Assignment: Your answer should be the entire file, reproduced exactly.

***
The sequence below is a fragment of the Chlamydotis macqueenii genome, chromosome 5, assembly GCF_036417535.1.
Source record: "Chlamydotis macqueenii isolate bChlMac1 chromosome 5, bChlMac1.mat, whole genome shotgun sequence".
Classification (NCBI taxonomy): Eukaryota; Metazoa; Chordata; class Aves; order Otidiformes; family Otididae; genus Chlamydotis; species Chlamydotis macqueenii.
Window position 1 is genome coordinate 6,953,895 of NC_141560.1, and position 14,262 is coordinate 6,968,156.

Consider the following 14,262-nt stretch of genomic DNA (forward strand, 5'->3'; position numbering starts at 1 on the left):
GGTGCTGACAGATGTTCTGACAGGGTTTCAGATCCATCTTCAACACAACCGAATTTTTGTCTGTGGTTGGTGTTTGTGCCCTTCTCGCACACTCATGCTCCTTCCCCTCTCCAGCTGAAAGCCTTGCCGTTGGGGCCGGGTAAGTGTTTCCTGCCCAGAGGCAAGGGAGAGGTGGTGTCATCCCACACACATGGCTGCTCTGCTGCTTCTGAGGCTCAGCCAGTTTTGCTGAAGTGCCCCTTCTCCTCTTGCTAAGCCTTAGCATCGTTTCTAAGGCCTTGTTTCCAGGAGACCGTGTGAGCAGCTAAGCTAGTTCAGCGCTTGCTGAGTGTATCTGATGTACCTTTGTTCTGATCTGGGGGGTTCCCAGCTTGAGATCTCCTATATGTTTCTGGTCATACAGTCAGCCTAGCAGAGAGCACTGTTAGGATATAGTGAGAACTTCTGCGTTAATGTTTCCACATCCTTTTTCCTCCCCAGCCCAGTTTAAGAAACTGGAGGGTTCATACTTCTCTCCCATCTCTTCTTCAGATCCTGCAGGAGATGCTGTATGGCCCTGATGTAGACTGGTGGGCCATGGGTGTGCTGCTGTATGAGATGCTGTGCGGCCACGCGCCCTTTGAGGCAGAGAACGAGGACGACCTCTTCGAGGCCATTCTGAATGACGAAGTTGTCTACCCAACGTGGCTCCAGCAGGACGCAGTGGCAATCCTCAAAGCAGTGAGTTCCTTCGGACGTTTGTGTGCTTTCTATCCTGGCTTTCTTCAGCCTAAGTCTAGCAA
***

The sequence below is a fragment of the Chlamydotis macqueenii genome, chromosome 5, assembly GCF_036417535.1.
Source record: "Chlamydotis macqueenii isolate bChlMac1 chromosome 5, bChlMac1.mat, whole genome shotgun sequence".
Classification (NCBI taxonomy): Eukaryota; Metazoa; Chordata; class Aves; order Otidiformes; family Otididae; genus Chlamydotis; species Chlamydotis macqueenii.
Window position 1 is genome coordinate 6,953,895 of NC_141560.1, and position 14,262 is coordinate 6,968,156.

Consider the following 14,262-nt stretch of genomic DNA (forward strand, 5'->3'; position numbering starts at 1 on the left):
GGTGCTGACAGATGTTCTGACAGGGTTTCAGATCCATCTTCAACACAACCGAATTTTTGTCTGTGGTTGGTGTTTGTGCCCTTCTCGCACACTCATGCTCCTTCCCCTCTCCAGCTGAAAGCCTTGCCGTTGGGGCCGGGTAAGTGTTTCCTGCCCAGAGGCAAGGGAGAGGTGGTGTCATCCCACACACATGGCTGCTCTGCTGCTTCTGAGGCTCAGCCAGTTTTGCTGAAGTGCCCCTTCTCCTCTTGCTAAGCCTTAGCATCGTTTCTAAGGCCTTGTTTCCAGGAGACCGTGTGAGCAGCTAAGCTAGTTCAGCGCTTGCTGAGTGTATCTGATGTACCTTTGTTCTGATCTGGGGGGTTCCCAGCTTGAGATCTCCTATATGTTTCTGGTCATACAGTCAGCCTAGCAGAGAGCACTGTTAGGATATAGTGAGAACTTCTGCGTTAATGTTTCCACATCCTTTTTCCTCCCCAGCCCAGTTTAAGAAACTGGAGGGTTCATACTTCTCTCCCATCTCTTCTTCAGATCCTGCAGGAGATGCTGTATGGCCCTGATGTAGACTGGTGGGCCATGGGTGTGCTGCTGTATGAGATGCTGTGCGGCCACGCGCCCTTTGAGGCAGAGAACGAGGACGACCTCTTCGAGGCCATTCTGAATGACGAAGTTGTCTACCCAACGTGGCTCCAGCAGGACGCAGTGGCAATCCTCAAAGCAGTGAGTTCCTTCGGACGTTTGTGTGCTTTCTATCCTGGCTTTCTTCAGCCTAAGTCTAGCAA